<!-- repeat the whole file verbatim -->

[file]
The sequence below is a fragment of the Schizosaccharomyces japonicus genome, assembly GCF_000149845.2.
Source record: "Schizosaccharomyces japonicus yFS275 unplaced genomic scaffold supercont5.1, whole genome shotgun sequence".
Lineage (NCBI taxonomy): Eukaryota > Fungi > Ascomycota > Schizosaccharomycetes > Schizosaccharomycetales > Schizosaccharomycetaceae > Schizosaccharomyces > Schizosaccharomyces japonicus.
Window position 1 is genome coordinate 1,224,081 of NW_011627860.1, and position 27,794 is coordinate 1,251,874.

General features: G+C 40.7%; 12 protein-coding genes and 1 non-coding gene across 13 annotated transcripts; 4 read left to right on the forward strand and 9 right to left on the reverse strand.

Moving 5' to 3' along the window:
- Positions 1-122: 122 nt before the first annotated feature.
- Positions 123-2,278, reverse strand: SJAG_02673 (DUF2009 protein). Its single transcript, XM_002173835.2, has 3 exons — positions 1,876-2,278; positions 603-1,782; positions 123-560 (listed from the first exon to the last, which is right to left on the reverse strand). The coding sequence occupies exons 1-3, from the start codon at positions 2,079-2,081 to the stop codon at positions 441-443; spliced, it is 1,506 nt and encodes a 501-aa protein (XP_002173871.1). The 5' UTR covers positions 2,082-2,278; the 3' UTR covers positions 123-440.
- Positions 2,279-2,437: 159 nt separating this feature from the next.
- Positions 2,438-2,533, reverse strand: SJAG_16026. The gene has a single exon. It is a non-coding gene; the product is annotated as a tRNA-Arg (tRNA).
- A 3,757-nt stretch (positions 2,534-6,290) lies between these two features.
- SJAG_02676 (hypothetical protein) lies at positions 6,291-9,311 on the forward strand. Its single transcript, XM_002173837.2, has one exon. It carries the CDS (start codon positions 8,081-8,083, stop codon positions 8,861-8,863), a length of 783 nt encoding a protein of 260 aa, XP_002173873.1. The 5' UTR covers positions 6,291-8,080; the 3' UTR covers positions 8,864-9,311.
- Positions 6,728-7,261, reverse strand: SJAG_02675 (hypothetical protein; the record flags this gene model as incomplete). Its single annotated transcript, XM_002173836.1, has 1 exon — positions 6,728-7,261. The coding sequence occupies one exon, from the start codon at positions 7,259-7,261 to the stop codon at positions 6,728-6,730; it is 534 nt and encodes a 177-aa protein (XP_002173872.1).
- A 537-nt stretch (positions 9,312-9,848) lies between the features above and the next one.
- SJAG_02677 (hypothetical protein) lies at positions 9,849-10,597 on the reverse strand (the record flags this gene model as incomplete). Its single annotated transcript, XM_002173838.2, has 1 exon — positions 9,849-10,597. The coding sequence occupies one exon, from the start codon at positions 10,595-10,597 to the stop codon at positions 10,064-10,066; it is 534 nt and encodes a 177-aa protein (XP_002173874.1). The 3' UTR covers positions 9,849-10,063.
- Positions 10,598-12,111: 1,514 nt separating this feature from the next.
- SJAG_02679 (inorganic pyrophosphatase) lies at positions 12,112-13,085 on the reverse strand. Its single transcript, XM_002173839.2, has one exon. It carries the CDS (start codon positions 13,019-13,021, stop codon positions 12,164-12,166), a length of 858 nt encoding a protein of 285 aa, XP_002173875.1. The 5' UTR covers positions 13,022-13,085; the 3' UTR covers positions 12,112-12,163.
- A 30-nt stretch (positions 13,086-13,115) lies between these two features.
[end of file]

The sequence below is a fragment of the Schizosaccharomyces japonicus genome, assembly GCF_000149845.2.
Source record: "Schizosaccharomyces japonicus yFS275 unplaced genomic scaffold supercont5.1, whole genome shotgun sequence".
Lineage (NCBI taxonomy): Eukaryota > Fungi > Ascomycota > Schizosaccharomycetes > Schizosaccharomycetales > Schizosaccharomycetaceae > Schizosaccharomyces > Schizosaccharomyces japonicus.
Window position 1 is genome coordinate 1,224,081 of NW_011627860.1, and position 27,794 is coordinate 1,251,874.

General features: G+C 40.7%; 12 protein-coding genes and 1 non-coding gene across 13 annotated transcripts; 4 read left to right on the forward strand and 9 right to left on the reverse strand.

Moving 5' to 3' along the window:
- Positions 1-122: 122 nt before the first annotated feature.
- Positions 123-2,278, reverse strand: SJAG_02673 (DUF2009 protein). Its single transcript, XM_002173835.2, has 3 exons — positions 1,876-2,278; positions 603-1,782; positions 123-560 (listed from the first exon to the last, which is right to left on the reverse strand). The coding sequence occupies exons 1-3, from the start codon at positions 2,079-2,081 to the stop codon at positions 441-443; spliced, it is 1,506 nt and encodes a 501-aa protein (XP_002173871.1). The 5' UTR covers positions 2,082-2,278; the 3' UTR covers positions 123-440.
- Positions 2,279-2,437: 159 nt separating this feature from the next.
- Positions 2,438-2,533, reverse strand: SJAG_16026. The gene has a single exon. It is a non-coding gene; the product is annotated as a tRNA-Arg (tRNA).
- A 3,757-nt stretch (positions 2,534-6,290) lies between these two features.
- SJAG_02676 (hypothetical protein) lies at positions 6,291-9,311 on the forward strand. Its single transcript, XM_002173837.2, has one exon. It carries the CDS (start codon positions 8,081-8,083, stop codon positions 8,861-8,863), a length of 783 nt encoding a protein of 260 aa, XP_002173873.1. The 5' UTR covers positions 6,291-8,080; the 3' UTR covers positions 8,864-9,311.
- Positions 6,728-7,261, reverse strand: SJAG_02675 (hypothetical protein; the record flags this gene model as incomplete). Its single annotated transcript, XM_002173836.1, has 1 exon — positions 6,728-7,261. The coding sequence occupies one exon, from the start codon at positions 7,259-7,261 to the stop codon at positions 6,728-6,730; it is 534 nt and encodes a 177-aa protein (XP_002173872.1).
- A 537-nt stretch (positions 9,312-9,848) lies between the features above and the next one.
- SJAG_02677 (hypothetical protein) lies at positions 9,849-10,597 on the reverse strand (the record flags this gene model as incomplete). Its single annotated transcript, XM_002173838.2, has 1 exon — positions 9,849-10,597. The coding sequence occupies one exon, from the start codon at positions 10,595-10,597 to the stop codon at positions 10,064-10,066; it is 534 nt and encodes a 177-aa protein (XP_002173874.1). The 3' UTR covers positions 9,849-10,063.
- Positions 10,598-12,111: 1,514 nt separating this feature from the next.
- SJAG_02679 (inorganic pyrophosphatase) lies at positions 12,112-13,085 on the reverse strand. Its single transcript, XM_002173839.2, has one exon. It carries the CDS (start codon positions 13,019-13,021, stop codon positions 12,164-12,166), a length of 858 nt encoding a protein of 285 aa, XP_002173875.1. The 5' UTR covers positions 13,022-13,085; the 3' UTR covers positions 12,112-12,163.
- A 30-nt stretch (positions 13,086-13,115) lies between these two features.